ByÂ Oviya Govindan:
Life is a beautiful journey. Those who succeed and come out of it with flying colors each have their own USP for success. Broadly classifying these factors that thrust the deserving into the spot light, one can find that some fight it out to the top with sheer talent, and the grit and determination that comes along with believing in their abilities. Some others emerge winners and embrace glory only by virtue of the plethora of opportunities offered to them. I wonder though, which of these two is a peerless factor for success.
In a country like ours it needs no saying that there is a pool of the talented and then there is a pool of the successful; and a yawning gap between the two in a lot of cases. The Rural/Urban disparity is huge. While a normal student in the city applies for innumerable conferences and competitions, goes on study at top universities, the rural star might still be looking at the other awestruck and gaping. He might be a brilliant student in the circumference of his village or suburb. But there is an information gap that limits his opportunity bucket. It may be plain lack of access to relevant information. Or the paucity of money to enable further studies.
The combination of these factors, lack of adequate exposure to opportunities, lack of funds, or lack of specialized attention to hone skills – all contribute to the suppression of budding achievers.
These unsung heroes lay far from the maddening crowd, their claim for success unrecognized. It is a scary thought indeed, to think that Thomas Gray might be right after all and that ‘Full many a gem of ray purest serene the dark unfathomed caves of the ocean bear; Full many a flower is born to blush unseen and waste its sweetness on desert air” Unsung heroes abound, their existence hardly acknowledged.
Some claim, that if a person had immense potential that will automatically lift him out of the circumstances under which he was born. He can break the boundaries that chain him and shine like a beacon light. Indeed there have been very many people of such kind. By virtue of their talent and genius, have risen to great heights and achieved grand success. When talent is imminent, opportunities have come searching and knocked on their doors and pulled them to breathtaking heights of glory. Plenty are the rag to riches stories.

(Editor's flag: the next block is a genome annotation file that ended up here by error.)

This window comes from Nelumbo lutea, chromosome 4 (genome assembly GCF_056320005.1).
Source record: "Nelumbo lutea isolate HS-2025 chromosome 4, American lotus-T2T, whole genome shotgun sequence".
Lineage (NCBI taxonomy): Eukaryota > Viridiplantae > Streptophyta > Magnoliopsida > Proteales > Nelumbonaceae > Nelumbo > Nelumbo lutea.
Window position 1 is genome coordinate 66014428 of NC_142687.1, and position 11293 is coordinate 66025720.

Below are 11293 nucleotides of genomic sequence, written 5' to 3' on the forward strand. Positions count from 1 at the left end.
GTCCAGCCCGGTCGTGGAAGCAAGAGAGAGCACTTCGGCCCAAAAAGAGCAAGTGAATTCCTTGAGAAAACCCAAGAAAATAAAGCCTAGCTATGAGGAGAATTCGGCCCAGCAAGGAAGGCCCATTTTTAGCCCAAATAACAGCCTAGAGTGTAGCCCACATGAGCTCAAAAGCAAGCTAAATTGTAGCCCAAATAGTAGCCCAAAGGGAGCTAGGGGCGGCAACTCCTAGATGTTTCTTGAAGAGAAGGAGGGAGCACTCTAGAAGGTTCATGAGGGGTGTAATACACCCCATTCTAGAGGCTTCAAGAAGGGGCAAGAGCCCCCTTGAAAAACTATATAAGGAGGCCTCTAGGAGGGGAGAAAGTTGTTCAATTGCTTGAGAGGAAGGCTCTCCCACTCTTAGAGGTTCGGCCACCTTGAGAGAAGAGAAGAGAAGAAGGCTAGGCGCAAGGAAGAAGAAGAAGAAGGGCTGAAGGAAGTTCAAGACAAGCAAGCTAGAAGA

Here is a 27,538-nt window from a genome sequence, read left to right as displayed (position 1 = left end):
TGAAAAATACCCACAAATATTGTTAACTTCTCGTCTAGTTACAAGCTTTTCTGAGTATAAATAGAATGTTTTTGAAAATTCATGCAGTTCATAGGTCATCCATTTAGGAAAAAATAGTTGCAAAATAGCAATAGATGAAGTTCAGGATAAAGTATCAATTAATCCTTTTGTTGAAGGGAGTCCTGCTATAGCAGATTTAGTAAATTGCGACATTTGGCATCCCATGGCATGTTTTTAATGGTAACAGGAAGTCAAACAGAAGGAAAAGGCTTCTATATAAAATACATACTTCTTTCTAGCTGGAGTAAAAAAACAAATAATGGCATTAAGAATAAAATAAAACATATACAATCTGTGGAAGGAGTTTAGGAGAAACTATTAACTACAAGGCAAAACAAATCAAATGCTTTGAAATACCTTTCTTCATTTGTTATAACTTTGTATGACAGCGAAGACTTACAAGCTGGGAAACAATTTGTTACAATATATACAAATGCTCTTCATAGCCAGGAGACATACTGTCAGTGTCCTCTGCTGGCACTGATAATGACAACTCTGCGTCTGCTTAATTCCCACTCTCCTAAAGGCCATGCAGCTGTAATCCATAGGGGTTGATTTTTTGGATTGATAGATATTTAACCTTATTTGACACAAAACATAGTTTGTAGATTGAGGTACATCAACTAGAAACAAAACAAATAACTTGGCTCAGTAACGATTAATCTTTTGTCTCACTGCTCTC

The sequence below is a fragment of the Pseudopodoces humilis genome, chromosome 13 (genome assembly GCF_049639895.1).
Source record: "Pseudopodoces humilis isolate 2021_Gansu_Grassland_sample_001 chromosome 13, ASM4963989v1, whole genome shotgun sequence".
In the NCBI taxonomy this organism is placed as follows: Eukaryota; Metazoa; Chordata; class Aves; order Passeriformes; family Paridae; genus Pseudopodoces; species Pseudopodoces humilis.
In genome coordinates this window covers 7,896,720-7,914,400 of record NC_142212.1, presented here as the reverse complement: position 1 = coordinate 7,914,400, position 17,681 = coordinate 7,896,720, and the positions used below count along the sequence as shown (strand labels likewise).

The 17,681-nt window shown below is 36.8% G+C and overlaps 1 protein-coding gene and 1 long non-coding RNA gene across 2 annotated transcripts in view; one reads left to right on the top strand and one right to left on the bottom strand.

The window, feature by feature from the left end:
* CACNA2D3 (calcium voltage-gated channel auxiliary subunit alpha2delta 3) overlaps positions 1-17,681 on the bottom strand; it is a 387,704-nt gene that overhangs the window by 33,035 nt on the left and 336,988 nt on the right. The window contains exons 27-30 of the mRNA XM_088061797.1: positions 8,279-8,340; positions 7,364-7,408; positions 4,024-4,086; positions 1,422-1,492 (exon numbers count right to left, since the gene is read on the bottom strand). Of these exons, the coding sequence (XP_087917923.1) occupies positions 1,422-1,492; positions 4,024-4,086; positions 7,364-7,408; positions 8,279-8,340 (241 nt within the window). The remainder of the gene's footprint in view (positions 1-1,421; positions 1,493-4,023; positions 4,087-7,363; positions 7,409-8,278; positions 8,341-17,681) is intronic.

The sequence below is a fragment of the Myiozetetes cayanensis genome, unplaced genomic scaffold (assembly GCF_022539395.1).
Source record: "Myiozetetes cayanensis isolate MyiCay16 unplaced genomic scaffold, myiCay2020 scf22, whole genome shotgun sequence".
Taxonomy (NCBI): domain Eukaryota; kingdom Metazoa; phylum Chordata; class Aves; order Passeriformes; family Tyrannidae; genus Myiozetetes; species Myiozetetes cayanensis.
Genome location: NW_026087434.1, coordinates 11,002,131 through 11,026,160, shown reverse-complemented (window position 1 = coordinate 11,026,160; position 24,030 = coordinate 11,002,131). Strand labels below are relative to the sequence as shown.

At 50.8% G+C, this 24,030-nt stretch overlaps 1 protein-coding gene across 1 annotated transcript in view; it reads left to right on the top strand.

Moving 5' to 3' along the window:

But again, can we make a sweeping generalization that if there is talent it will find its way out somehow? What about the millions who lie leading domicile lives, some scarcely even daring to dream beyond the reality around them? While an average student in the city gets exposed to various activities and discovers his calling, the underprivileged do not have any means of discovering themselves. While any normal student is somehow made to get into a good position by parental influence if nothing else, the normal youngster in the rural area will be content sitting and counting sheep even if he had enormous potential in the field of say, sports. Not that farming or traditional occupations are worthless, the point is that a person who’s calling might be elsewhere is forced to remain unrecognized.
Opportunities matter a great deal and creating opportunities by virtue of talent can only get one so far. However it can also be said that in the end, however long it may take, if recognition is due, it will be given where deserved for the deserving ultimately, after years of struggle will make a mark. Someday.
This is idealistic. Success seems to me a fluid concept however. I have said, that recognition will be given where it’s due. Does recognition then constitute success? If being known and accepted and celebrated by the world alone is accomplishment, it is a rather limited perspective of success. Does one need the branding of the society and the ‘Others’ to accept oneself as a ‘Success’?
If we are to think idealistically, so long as one is satisfied by one’s achievements that ought to be enough of a reason for us to know that we are one among life’s winners.
Living for oneself and making our hearts’ dreams come true is true achievement and Victory with a ‘V’.
image courtesy: http://www.buet.ac.bd/cse/cnap/